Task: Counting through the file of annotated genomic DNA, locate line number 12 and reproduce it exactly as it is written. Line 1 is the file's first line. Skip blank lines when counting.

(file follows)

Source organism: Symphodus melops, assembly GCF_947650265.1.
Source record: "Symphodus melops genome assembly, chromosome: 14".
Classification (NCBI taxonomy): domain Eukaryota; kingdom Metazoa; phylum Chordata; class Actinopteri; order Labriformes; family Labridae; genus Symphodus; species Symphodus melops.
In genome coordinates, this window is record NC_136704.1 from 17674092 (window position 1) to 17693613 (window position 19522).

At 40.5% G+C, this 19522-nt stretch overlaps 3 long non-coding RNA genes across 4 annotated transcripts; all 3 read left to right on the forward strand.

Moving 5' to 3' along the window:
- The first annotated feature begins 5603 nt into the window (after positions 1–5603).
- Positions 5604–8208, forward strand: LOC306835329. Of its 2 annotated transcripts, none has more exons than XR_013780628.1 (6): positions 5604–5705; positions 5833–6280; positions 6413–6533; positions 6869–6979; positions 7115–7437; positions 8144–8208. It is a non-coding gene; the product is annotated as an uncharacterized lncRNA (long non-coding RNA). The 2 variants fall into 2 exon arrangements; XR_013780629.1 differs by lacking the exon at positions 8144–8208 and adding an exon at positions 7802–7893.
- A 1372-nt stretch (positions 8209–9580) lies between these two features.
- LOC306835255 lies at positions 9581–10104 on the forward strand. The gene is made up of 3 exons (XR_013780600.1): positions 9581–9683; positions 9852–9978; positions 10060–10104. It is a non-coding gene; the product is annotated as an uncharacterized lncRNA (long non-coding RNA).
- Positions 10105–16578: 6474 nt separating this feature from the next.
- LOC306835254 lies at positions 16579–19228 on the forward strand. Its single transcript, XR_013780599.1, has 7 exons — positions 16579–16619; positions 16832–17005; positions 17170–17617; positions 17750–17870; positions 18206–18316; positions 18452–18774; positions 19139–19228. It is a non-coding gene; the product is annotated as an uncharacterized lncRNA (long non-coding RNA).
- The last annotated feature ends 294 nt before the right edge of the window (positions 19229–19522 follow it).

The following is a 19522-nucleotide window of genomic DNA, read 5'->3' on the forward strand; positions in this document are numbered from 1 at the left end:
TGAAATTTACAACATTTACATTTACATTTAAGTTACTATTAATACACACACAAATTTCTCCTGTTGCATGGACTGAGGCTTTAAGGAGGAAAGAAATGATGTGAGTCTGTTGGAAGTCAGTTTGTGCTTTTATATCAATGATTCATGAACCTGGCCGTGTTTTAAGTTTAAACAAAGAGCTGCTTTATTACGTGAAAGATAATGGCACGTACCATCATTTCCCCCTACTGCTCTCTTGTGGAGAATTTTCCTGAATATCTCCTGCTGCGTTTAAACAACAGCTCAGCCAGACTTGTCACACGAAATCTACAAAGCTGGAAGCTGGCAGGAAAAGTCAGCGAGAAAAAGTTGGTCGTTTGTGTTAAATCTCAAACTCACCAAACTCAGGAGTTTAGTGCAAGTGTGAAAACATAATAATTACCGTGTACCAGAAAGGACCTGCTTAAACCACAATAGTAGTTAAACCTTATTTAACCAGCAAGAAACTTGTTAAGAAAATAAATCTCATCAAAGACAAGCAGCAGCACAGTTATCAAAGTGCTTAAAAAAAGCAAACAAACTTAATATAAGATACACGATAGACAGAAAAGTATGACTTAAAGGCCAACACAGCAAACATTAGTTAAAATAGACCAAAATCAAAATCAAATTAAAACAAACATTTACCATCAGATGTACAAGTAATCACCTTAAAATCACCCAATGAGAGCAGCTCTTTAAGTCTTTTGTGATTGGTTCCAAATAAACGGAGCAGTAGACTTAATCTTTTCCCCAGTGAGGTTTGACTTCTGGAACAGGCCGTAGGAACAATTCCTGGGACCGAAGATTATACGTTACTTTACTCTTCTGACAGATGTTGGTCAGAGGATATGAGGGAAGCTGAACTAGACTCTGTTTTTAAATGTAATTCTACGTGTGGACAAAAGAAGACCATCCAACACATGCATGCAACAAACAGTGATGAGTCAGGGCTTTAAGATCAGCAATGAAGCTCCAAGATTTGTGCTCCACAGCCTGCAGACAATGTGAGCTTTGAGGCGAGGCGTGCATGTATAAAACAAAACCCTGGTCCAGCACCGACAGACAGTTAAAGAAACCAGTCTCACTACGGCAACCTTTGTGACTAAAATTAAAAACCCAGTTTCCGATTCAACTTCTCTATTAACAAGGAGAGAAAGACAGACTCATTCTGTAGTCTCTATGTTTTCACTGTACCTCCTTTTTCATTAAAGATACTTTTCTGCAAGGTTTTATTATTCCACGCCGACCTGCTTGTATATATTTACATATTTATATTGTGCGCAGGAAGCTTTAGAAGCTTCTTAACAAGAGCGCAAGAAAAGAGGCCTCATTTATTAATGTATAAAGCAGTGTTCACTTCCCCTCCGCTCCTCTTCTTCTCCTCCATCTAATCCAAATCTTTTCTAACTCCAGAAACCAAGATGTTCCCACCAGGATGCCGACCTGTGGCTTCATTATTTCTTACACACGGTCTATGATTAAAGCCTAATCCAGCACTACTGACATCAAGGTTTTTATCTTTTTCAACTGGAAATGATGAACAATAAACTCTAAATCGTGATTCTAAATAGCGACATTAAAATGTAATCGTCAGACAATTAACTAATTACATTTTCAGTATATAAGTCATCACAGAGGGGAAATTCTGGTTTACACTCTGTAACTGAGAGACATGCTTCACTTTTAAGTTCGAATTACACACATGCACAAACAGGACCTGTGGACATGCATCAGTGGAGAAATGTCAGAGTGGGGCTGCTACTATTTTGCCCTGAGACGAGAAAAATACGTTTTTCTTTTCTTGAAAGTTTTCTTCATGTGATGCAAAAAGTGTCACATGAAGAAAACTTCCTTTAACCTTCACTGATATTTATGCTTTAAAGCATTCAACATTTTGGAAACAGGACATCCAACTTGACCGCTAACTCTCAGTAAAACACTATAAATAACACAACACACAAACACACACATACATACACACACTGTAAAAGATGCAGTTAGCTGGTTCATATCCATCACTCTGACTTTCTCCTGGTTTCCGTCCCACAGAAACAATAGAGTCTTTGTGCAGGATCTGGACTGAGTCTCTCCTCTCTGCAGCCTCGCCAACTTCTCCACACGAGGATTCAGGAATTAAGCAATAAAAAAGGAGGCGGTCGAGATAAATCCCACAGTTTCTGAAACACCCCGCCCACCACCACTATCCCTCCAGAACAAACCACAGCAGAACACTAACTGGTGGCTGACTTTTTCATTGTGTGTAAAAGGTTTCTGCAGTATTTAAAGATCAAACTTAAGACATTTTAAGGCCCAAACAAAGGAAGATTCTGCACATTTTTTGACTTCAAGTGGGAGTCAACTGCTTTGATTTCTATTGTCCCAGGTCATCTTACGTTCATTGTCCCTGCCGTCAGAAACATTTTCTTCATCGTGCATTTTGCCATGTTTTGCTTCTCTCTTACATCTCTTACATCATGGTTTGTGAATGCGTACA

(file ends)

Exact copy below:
- LOC306835254 lies at positions 16579–19228 on the forward strand. Its single transcript, XR_013780599.1, has 7 exons — positions 16579–16619; positions 16832–17005; positions 17170–17617; positions 17750–17870; positions 18206–18316; positions 18452–18774; positions 19139–19228. It is a non-coding gene; the product is annotated as an uncharacterized lncRNA (long non-coding RNA).